+0
Did you tell Megan the details of the Information Day? If not, I will tell her.

1) Should you add "the details" to the rear of the last sentence if you want to make it natural?

--- "If not, I will tell her the details." 'Tell' normally takes the direct and indirect objects, and I wonder if in this case you need the direct object. My gut feeling and experience tells me --- and I would normally just say so --- you don't need it here.

2) Could we drop 'the' off of 'the details'? I feel there is a difference here; just 'detail of ...' would make you feel the details 'you' might have given were not all the details you need for the Day.

Thanks in advance for your help,

Hiro
1 2
Comments  
HSSMy gut feeling and experience tells me --- and I would normally just say so --- you don't need it here.
You can safely listen to your gut on this one! I will tell her is enough. You don't need to repeat what you already said.
HSSCould we drop 'the' off of 'the details'?
Hmm. If you did that, you would want to add any. Did you tell Megan any details?

CJ
CalifJimHmm. If you did that, you would want to add any. Did you tell Megan any details?

And does "Did you tell Megan any details of the Information Day" stand natural as well?

Hiro
Students: We have free audio pronunciation exercises.
Since your original question was about the objects of tell, I didn't focus much on the rest of the sentence.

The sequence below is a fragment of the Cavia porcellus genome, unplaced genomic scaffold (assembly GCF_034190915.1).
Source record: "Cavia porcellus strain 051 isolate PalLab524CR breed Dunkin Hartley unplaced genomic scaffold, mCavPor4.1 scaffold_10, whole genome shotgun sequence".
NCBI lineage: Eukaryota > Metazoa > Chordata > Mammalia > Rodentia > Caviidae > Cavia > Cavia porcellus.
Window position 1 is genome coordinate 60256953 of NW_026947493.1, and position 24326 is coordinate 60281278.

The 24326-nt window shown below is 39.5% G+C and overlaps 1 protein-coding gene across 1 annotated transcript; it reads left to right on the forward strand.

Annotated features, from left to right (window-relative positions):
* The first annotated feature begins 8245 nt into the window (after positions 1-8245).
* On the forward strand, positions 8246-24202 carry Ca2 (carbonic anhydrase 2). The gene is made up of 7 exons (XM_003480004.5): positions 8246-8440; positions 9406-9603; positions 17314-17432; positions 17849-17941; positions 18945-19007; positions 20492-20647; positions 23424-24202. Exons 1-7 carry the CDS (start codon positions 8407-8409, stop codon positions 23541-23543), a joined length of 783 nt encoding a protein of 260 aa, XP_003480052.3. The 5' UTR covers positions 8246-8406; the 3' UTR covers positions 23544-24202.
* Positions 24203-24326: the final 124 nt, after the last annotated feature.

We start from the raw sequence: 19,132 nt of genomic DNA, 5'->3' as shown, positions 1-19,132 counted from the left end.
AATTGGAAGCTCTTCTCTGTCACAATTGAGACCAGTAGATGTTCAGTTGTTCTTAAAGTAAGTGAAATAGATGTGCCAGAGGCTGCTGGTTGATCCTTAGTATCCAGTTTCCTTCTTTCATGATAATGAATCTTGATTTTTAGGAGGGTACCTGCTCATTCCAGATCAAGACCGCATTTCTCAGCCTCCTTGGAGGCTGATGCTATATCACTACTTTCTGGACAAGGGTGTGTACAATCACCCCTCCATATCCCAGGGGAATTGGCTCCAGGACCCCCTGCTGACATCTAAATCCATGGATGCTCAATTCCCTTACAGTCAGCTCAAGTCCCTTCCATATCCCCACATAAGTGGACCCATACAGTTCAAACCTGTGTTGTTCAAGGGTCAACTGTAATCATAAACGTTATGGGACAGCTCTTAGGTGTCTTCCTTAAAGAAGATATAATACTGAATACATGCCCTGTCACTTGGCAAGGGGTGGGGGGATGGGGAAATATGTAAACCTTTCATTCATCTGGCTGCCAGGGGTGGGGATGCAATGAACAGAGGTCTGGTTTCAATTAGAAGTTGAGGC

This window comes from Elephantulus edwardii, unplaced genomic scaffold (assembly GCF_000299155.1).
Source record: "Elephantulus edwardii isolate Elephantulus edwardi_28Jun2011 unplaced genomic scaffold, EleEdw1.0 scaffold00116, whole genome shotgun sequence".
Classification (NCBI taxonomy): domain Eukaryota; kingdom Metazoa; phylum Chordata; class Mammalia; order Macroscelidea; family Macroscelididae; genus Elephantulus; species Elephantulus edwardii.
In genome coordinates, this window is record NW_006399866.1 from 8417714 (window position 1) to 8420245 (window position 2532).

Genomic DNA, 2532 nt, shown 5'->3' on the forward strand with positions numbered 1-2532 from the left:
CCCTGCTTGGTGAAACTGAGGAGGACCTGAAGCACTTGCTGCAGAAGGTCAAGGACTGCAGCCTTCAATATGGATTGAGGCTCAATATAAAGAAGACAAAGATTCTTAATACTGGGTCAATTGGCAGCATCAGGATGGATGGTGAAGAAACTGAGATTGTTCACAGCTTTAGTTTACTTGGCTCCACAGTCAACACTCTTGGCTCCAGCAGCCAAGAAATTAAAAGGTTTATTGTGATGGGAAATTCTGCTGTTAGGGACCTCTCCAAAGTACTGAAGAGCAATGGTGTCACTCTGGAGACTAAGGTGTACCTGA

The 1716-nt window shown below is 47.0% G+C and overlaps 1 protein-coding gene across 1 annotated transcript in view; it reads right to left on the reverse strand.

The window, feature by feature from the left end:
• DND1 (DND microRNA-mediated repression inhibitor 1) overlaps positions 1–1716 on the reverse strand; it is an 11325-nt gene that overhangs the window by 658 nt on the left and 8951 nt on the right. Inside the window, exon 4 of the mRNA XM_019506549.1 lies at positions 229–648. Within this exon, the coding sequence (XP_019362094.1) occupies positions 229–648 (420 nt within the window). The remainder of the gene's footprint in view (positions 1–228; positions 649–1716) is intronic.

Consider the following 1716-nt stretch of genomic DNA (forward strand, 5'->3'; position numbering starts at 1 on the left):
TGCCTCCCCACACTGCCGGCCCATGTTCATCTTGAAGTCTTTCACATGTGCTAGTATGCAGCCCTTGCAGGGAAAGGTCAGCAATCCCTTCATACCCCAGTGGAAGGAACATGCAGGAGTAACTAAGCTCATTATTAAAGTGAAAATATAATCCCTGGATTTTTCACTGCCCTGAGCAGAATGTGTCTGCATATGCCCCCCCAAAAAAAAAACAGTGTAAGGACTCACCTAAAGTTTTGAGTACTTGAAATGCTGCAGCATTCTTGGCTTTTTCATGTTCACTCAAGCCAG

As it turns out, that last part doesn't sound natural to me. I would have said

Did you tell Megan any details about Information Day?

(I don't know what you intend to convey by "Information Day", but since you capitalized it, I assume it's some sort of special day that is observed regularly in your area.)

CJ
Thanks, CJ, as always. The Information Day --- actually I made it up. I was thinking of a day when highschool students visit your college, are given a campus tour, are provided information on it, and have a chance to ask you questions. It may sound better if you call it the open campus.
HSSI was thinking of a day when highschool students visit your college, are given a campus tour, ...
OK. Then it's a proper noun, and would not take an article. No the.

Here are some examples of other special days in the American calendar that have the word Day at the end. No article.

... details about Groundhog Day.
... details about New Year's Day.
... details about Memorial Day.
... details about Labor Day.
... details about Mother's Day.

CJ
Teachers: We supply a list of EFL job vacancies
Hi CalifJim,

I'm sorry if I interrupted here. I have struggled over the use "detail of" and "detail on/about"

Could I ask why "detals of Information Day" is not used but "details about Information Day"?

Thank you.

Tinanam
tinanam0102Could I ask why "detals of Information Day" is not used
The combination "details of" is used very frequently. And so is "details about".

I suppose it was the verb tell that governed my choice in this case. We tell people about things, so the presence of tell influenced me to choose about.

CJ
Dear CalifJim,

Thank you for the explanation.

I found two sentences on internet with combinations: "details of" and "detail on". I suppose "detail on" mean almost the same as "detail about". Would you please tell me how they differ, and how should we be governed in our choice in cases like these?

1. A statement from the family did not give details of the precise cause of death. (Would "on" or "about" justified here?)

2. The statement did not give details on the cause of death for John. (Would "of" work here?)

3. Would you say, "Details on / of the furneral are not available"?

Thank you.

Tinanam
Site Hint: Check out our list of pronunciation videos.
Show more